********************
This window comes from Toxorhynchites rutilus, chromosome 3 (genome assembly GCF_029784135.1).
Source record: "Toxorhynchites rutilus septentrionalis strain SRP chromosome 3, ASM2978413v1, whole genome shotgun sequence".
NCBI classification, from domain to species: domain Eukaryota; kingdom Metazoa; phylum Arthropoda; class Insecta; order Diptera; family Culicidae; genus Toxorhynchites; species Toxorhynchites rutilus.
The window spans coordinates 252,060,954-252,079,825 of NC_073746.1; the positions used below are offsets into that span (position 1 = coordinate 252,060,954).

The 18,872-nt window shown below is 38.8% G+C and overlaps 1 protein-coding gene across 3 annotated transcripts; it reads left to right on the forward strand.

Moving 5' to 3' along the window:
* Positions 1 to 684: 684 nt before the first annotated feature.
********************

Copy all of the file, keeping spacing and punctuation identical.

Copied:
This window comes from Toxorhynchites rutilus, chromosome 3 (genome assembly GCF_029784135.1).
Source record: "Toxorhynchites rutilus septentrionalis strain SRP chromosome 3, ASM2978413v1, whole genome shotgun sequence".
NCBI classification, from domain to species: domain Eukaryota; kingdom Metazoa; phylum Arthropoda; class Insecta; order Diptera; family Culicidae; genus Toxorhynchites; species Toxorhynchites rutilus.
The window spans coordinates 252,060,954-252,079,825 of NC_073746.1; the positions used below are offsets into that span (position 1 = coordinate 252,060,954).

The 18,872-nt window shown below is 38.8% G+C and overlaps 1 protein-coding gene across 3 annotated transcripts; it reads left to right on the forward strand.

Moving 5' to 3' along the window:
* Positions 1 to 684: 684 nt before the first annotated feature.